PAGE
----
By Dan Kennedy • The press, politics, technology, culture and other passions

Looking through Bay Windows

Bay Windows is blogging the state constitutional convention, at which opponents of same-sex marriage will take another shot at discriminating against gay and lesbian couples.

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8 Comments

  1. Anonymous

    Yep. There’s a real non-partisan post for you.

  2. Dan Kennedy

    Absolutely! Senate Republican Leader Brian Lees has been terrific on this issue. Thank you for acknowledging the nonpartisan nature of Media Nation.

  3. Dan Kennedy

    Bay Windows editor Susan Ryan-Vollmar has a response to Anon 5:11:I’m not sure what the point of anon’s post was. Is he/she unaware that Democrats (Phil Travis and Emile Gogeun) are the lawmakers leading the effort to amend the state constitution to prohibit same-sex couples from marrying? And that Republicans, like Brian Lees, have been leaders in the fight to protect civil marriage rights? For the record, Bay Windows (I am the editor) is not a politically partisan newspaper. But it is a paper with a point of view: We like politicians who don’t discriminate against lesbian and gay people. In the United States at this particular juncture, that means that most of the pols we like are Democrats.Dan, thanks for linking to our ConCon blog.

  4. Anonymous

    Good for the gay community on this one. These ballot questions are a nasty habit to break. We elect lawmakers to do just that–make laws. You want a law changed? Vote for someone who will vote to change it. This week just keeps getting better. Somebody pinch me.

  5. Don

    Because marriage is strictly a religious concept, what would Jesus say?

  6. Brigid

    From my reading of the gospels, Jesus would probably say, “Let’s have dinner.” He made a habit of hanging out with those on whom the rest of society looked down. (And have you noticed how much the local Catholic bishops are resembling the scribes and the Pharisees these days?)As for “marriage is strictly a religious concept,” we wouldn’t be having this whole conversation if that were true. In this country we tend to treat civil and religious marriage as if they were the same thing, but they’re not. In Europe, most couples get married twice, once at the church, once at the town hall.Being a believer in the Constitution and all that, I don’t think the state has the right to dictate religious marriage, but civil marriage is a state matter, and therefore, there should be no discrimination. Perhaps it’s time we separated the two so we could have some clarity on this issue.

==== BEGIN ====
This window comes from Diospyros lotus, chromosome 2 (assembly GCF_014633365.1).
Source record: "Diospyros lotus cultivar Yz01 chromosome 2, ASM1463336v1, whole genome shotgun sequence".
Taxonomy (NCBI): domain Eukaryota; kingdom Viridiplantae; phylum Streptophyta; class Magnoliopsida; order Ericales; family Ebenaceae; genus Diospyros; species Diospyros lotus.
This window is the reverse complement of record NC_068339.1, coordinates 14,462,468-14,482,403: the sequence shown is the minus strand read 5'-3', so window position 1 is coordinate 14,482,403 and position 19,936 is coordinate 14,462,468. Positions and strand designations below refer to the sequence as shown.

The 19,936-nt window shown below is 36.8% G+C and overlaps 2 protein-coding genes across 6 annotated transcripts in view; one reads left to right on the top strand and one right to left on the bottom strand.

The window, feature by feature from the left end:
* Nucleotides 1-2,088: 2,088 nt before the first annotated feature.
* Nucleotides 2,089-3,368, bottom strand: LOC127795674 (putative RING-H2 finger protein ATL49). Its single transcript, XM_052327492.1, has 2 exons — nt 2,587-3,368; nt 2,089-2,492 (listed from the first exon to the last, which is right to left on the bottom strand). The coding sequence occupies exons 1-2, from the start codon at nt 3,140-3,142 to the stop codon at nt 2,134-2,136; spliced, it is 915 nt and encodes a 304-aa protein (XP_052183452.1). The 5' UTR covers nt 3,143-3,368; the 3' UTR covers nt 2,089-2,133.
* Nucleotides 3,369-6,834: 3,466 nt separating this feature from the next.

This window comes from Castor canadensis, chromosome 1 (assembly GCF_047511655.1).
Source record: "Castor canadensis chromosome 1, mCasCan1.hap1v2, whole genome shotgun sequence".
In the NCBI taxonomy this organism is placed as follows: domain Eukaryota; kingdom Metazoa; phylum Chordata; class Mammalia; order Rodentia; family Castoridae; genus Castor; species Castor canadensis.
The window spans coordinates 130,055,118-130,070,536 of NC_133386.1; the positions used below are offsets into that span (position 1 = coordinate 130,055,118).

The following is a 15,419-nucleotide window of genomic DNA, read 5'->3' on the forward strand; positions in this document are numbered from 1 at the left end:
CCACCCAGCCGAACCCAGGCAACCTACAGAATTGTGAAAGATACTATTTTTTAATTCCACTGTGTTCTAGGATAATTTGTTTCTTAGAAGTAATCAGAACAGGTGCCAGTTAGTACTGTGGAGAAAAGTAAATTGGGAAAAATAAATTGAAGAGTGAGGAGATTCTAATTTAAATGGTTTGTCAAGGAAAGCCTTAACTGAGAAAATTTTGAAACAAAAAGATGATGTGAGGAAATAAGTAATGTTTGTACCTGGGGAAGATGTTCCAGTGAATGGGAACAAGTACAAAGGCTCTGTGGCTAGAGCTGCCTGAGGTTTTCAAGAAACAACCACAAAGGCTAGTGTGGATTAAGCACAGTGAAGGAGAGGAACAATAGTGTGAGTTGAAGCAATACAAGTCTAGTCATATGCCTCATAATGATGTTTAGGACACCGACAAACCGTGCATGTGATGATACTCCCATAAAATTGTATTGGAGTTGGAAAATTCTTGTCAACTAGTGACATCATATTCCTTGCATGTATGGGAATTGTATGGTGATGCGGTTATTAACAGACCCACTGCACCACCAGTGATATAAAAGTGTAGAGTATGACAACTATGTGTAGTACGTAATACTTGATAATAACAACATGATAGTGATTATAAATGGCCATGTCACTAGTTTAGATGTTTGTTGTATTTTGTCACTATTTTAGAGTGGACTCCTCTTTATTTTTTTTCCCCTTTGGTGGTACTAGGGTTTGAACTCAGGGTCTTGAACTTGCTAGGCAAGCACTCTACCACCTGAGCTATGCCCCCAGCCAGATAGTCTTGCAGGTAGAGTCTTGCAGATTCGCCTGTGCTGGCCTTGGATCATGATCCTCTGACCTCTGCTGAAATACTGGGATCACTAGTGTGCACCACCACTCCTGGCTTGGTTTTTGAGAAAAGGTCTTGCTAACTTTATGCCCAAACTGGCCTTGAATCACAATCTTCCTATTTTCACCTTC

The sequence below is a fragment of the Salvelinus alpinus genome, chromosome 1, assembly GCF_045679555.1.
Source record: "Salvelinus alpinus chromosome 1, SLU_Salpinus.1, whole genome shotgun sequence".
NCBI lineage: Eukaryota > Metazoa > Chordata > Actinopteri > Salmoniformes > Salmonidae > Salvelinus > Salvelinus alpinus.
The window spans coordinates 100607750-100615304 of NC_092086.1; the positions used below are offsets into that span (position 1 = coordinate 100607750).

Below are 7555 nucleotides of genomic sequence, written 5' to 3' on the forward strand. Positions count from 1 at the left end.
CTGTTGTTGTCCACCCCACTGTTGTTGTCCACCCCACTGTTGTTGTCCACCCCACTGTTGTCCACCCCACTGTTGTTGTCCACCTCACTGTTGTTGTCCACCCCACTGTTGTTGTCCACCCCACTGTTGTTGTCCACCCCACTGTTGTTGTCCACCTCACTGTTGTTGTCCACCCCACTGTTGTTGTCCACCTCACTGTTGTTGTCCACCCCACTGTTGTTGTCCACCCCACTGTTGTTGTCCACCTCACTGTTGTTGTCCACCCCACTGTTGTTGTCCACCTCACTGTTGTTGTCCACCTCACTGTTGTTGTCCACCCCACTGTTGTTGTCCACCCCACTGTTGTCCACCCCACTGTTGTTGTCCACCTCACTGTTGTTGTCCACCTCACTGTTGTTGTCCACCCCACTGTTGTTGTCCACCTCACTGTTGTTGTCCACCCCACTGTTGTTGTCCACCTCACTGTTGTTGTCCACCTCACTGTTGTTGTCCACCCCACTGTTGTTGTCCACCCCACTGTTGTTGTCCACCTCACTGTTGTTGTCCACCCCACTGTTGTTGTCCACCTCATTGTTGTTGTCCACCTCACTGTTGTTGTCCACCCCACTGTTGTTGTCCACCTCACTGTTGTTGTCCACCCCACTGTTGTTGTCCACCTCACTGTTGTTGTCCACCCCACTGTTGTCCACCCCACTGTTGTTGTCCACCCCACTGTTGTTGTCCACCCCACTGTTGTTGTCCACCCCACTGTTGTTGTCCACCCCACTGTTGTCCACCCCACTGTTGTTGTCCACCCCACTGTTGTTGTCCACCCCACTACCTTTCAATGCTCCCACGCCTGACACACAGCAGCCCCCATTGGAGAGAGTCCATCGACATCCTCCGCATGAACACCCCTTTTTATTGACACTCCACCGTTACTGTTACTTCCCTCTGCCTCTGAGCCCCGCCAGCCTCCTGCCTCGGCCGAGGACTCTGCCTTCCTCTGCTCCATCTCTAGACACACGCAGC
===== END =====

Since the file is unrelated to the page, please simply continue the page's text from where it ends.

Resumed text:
7. CCFK

    Marriage is a religious concept? That’s funny, I had always figured that people had gotten married well before the start of the Christian church and that even today marriage is a civil contract that can have a religious component if one wishes it to. I didn’t realize that the Catholic church, the Episcoplians, the Baptists, or insert a religion here were the ones granting marriage licenses. That being said, some religions do embrace marriage equality, like the Unitarians.If people want to go to church and oppose same sex marriage that’s fine, but civil society, at least as expressed by the Massachusetts constituion, requires equality under the law. It really isn’t that difficult to understand.

  8. Anonymous

    Marriage is, indeed, a religious concept. The state, strictly speaking, is involved in … yes … civil unions, even between heterosexuals. That is, the state’s oversight is limited to property rights and legal/criminal matters (questions of child custody, allegations of abuse and abandonment). The other stuff (adultery, the role of each partner within the union) is no longer the state’s concern. That being said, vis-a-vis Jesus, if he were concerned about homosexuality, you think he might have mentioned it once? He doesn’t, however he has plenty to say on divorce, hypocrisy, the likelihood of rich people getting to heaven, and how the poor should be treated. But homosexuality? Well, perhaps it just slipped his mind. But don’t try telling that to Pat Robertson, Jerry Falwell or Joe Ratzinger.

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